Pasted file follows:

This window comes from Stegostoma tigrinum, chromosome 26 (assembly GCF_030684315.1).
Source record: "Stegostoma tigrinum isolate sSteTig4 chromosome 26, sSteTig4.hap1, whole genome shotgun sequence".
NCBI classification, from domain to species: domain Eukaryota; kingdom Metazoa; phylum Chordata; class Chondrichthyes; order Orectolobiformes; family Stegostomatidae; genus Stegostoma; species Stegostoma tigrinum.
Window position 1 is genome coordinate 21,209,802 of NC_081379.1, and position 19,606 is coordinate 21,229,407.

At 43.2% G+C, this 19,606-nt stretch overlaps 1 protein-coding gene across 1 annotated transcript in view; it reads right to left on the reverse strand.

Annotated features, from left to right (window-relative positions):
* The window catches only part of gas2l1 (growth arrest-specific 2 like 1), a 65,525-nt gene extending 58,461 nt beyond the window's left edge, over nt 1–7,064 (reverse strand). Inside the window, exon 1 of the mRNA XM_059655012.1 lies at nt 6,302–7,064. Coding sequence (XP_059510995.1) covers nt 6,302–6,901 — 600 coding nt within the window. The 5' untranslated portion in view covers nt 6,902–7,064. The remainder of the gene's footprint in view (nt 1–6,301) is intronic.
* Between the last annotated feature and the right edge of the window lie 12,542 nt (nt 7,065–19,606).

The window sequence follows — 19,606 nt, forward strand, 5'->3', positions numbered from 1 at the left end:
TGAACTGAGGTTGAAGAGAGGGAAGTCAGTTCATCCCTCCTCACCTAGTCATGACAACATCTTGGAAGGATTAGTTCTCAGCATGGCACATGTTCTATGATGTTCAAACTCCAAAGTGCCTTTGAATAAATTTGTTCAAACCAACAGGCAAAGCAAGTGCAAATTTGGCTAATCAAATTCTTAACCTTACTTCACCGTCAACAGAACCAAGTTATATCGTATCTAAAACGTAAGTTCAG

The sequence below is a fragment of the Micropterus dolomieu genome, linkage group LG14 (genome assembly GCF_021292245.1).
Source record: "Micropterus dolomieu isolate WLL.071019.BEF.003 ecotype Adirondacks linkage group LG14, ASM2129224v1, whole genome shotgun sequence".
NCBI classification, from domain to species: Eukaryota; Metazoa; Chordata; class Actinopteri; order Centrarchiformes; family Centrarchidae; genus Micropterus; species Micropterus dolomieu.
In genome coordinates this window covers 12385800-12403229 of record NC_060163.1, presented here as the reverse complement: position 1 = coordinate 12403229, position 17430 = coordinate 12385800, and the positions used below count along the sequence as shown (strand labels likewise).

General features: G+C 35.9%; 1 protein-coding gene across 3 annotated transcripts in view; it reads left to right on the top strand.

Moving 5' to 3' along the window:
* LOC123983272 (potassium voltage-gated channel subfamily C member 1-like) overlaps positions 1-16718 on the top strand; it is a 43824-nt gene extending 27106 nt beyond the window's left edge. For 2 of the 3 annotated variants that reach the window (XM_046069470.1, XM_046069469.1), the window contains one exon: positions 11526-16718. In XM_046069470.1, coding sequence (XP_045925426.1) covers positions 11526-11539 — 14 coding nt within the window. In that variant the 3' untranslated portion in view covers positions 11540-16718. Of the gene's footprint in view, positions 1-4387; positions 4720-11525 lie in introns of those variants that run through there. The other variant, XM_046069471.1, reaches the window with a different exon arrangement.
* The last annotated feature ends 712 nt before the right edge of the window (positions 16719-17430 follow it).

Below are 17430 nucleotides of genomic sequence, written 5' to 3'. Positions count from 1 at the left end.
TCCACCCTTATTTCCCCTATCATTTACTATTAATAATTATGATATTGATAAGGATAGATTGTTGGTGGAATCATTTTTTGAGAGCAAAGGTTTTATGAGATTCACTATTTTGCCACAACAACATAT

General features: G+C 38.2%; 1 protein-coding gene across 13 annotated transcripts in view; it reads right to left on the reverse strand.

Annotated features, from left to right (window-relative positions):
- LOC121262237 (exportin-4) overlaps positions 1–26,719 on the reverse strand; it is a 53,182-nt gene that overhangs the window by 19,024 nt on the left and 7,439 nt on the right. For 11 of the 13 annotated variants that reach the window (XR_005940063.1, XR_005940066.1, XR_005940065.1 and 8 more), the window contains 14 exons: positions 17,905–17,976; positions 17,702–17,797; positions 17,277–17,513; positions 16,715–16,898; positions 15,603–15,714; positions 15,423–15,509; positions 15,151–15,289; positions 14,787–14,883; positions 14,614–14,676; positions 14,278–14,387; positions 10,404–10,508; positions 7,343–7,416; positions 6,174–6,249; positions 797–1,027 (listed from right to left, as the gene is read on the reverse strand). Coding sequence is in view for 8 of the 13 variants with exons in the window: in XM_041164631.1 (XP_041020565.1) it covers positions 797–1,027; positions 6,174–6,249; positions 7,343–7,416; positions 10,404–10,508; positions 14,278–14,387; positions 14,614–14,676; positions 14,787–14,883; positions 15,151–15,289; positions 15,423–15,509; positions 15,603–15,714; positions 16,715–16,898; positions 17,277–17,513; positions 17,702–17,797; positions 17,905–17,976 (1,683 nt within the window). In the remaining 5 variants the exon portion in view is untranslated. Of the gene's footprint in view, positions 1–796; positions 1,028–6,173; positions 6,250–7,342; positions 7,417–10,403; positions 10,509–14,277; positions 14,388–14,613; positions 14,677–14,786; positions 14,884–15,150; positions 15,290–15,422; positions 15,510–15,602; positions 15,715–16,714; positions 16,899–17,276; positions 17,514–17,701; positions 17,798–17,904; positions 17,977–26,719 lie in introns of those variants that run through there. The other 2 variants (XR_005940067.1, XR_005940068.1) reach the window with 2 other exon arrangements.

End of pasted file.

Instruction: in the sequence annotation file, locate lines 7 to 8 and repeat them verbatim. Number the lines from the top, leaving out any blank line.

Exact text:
* The window catches only part of gas2l1 (growth arrest-specific 2 like 1), a 65,525-nt gene extending 58,461 nt beyond the window's left edge, over nt 1–7,064 (reverse strand). Inside the window, exon 1 of the mRNA XM_059655012.1 lies at nt 6,302–7,064. Coding sequence (XP_059510995.1) covers nt 6,302–6,901 — 600 coding nt within the window. The 5' untranslated portion in view covers nt 6,902–7,064. The remainder of the gene's footprint in view (nt 1–6,301) is intronic.
* Between the last annotated feature and the right edge of the window lie 12,542 nt (nt 7,065–19,606).